Summary: The Jews expected a Messiah, was it Jesus?
Jesus Who? November 11, 12, & 15, 2007
Jesus The Christ
Jesus the Messiah
It may be surprising, but “Christ” is not Jesus’ last name. It is a title, and a description. “Christ” is from the Greek word that translated the Hebrew word “Messiah:” They both mean “Anointed One.” In Jesus’ day, people were anointed with oil – it was poured on the tops of their head to signify that they were set apart and approved for leadership – usually this was done for kings and Priests.
But the title “Anointed One,” or “Messiah,” or “Christ” is different than just any king or priest being anointed. The title was reserved for “The One.” For centuries the Jews believed that God was going to send them a leader who would restore Israel’s relationship with God, renew the nation to it’s former glory and bring in the Kingdom or “reign” of God. The question is, “Is Jesus this Messiah?”
If you are looking for the Messiah that the Jews expected, the answer would have to be no. It could be argued that this is why he was killed – he looked enough like their Messiah to get them excited, but different enough to dash their hopes. But, along the lines that God often gives us what we need rather than what we want or expect; Jesus is the Christ.
NT Wright, in his book “The Challenge of Jesus,” argues that any Messiah would have to do two things to be considered the true Messiah: he would have to fight a great battle against the forces of evil, and he would have to rebuild or renew the temple. Wright says that you cannot be the Messiah without these two aspects. If you look at Jesus, he never took up arms against to oppressor, and when he died, the Temple was just as it was before he began his ministry. The closest he got to renewing the temple was to drive out the merchants, money changers, and chachka sellers from the courtyard of the nations. In A.D. 70 the temple was completely destroyed by the Romans, never to be built again.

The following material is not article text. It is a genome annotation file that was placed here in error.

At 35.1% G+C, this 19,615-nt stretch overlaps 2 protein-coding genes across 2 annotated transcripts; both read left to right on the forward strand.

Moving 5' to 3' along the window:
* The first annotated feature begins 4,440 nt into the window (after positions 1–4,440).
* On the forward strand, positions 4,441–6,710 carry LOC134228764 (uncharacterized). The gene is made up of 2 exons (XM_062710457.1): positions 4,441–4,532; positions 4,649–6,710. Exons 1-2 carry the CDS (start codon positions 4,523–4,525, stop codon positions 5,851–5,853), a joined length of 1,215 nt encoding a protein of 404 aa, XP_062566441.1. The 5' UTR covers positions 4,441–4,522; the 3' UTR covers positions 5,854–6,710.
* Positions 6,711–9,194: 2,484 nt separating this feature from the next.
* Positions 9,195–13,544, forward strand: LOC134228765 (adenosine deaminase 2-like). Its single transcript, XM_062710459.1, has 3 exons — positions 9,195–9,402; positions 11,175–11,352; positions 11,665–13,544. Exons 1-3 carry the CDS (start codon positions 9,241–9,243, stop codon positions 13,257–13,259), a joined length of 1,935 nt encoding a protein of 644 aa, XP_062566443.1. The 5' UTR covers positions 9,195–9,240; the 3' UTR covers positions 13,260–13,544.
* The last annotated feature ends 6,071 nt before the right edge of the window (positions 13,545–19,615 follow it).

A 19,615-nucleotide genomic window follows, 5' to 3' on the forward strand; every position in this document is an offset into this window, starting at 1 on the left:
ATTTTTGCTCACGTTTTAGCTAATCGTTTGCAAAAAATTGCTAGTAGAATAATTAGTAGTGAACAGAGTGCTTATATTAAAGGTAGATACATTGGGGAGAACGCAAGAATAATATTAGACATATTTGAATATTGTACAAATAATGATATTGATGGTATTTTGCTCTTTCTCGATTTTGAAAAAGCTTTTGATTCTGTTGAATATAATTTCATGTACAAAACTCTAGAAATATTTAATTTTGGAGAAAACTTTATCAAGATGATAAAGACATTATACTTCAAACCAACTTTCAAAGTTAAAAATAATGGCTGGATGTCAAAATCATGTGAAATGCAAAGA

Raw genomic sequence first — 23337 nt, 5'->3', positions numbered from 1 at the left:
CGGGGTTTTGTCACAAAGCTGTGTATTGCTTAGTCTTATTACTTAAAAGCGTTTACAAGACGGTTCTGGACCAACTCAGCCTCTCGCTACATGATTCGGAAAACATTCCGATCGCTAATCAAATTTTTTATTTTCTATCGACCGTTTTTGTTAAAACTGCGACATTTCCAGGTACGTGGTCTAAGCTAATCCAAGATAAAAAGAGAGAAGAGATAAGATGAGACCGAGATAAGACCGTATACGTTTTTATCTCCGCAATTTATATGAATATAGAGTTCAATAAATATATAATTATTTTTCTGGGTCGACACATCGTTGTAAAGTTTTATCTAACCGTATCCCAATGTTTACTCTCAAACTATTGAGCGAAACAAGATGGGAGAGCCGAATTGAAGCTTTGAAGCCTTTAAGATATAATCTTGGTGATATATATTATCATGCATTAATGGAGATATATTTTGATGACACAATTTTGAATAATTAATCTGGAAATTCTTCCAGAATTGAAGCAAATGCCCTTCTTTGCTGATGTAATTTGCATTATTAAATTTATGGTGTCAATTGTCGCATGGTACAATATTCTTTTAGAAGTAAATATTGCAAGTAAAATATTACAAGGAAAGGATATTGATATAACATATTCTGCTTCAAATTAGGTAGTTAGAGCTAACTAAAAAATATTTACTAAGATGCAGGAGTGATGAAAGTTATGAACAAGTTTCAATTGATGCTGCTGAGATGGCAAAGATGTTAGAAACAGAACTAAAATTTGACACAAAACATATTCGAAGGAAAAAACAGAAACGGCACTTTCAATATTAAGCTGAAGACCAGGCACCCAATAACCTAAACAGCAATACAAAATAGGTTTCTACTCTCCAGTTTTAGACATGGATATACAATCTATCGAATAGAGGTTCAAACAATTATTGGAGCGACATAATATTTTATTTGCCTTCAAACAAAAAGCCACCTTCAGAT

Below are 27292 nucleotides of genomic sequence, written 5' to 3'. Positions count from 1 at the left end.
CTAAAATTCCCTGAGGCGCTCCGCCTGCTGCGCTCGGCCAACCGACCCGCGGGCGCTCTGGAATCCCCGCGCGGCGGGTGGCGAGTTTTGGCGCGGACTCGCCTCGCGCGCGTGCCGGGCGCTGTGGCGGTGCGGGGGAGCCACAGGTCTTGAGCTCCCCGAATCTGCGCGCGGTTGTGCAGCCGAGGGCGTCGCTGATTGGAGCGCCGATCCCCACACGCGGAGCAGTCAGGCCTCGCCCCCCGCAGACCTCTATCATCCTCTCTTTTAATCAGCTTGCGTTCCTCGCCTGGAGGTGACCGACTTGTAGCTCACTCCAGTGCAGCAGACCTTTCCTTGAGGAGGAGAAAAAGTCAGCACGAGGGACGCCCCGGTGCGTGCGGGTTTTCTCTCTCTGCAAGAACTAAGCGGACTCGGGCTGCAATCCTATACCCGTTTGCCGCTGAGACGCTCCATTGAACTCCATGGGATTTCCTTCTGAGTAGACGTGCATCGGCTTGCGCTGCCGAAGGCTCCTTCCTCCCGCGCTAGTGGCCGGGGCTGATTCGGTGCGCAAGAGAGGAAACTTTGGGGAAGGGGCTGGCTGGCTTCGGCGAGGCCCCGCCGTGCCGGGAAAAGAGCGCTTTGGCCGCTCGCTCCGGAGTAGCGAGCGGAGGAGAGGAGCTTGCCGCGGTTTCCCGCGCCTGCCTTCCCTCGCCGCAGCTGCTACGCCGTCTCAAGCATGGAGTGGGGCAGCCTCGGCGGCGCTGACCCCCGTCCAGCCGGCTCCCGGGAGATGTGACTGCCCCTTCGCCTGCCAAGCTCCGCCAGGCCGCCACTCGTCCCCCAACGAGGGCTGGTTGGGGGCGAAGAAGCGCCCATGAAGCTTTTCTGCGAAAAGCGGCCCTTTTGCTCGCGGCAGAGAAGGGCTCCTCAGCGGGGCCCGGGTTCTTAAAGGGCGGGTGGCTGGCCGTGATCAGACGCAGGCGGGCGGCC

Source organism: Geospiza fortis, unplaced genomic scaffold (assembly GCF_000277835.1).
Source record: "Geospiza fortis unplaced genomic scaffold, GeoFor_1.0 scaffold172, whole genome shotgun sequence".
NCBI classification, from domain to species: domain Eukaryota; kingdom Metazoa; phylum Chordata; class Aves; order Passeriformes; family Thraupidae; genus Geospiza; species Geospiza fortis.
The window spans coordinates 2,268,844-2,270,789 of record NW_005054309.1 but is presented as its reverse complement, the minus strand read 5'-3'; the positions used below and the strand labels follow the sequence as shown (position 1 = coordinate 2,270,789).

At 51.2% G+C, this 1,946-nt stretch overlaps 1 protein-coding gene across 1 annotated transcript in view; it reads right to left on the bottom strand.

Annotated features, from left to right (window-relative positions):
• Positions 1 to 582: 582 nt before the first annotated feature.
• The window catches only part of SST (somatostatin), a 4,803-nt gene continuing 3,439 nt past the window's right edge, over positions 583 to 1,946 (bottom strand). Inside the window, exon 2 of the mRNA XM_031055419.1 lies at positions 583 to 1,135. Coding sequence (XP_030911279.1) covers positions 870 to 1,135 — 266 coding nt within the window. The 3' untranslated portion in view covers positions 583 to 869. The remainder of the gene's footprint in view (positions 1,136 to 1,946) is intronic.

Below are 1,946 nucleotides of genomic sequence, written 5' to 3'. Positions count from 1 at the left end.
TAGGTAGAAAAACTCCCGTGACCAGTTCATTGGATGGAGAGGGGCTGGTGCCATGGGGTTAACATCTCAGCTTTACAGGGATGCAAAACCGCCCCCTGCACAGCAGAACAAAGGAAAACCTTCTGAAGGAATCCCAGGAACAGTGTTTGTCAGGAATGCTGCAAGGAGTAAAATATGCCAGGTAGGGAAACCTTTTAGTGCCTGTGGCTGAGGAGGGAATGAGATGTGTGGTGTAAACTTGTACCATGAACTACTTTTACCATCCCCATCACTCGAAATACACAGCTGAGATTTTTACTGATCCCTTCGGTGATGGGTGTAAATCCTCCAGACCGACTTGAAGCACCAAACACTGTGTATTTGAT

Was he at best a failed Messiah?
When the John the Baptist first encountered Jesus in his ministry, he proclaimed loud and clear that Jesus is the Messiah. John is out in the wilderness preaching, and baptizing people who want to ready themselves for the coming Christ, he sees Jesus and in a prophetic outburst, proclaims "Look, the Lamb of God, who takes away the sin of the world! 30 This is the one I meant when I said, ’A man who comes after me has surpassed me because he was before me.’ 31 I myself did not know him, but the reason I came baptizing with water was that he might be revealed to Israel."
In a relatively short time, Herod has John arrested, John is languishing in prison and he is getting reports bout what Jesus is doing – he is not preparing for a great battle, and he has not paid much attention to the Temple. Instead he is walking around the countryside telling cryptic stories about God’s Kingdom and healing people. Instead of gathering an army, he sends his disciples out to tell the people that the Kingdom is here, and to heal those who are sick. This is not the way things were supposed to go. John sends some of his followers to Jesus to ask “"Are you the one who was to come, or should we expect someone else?"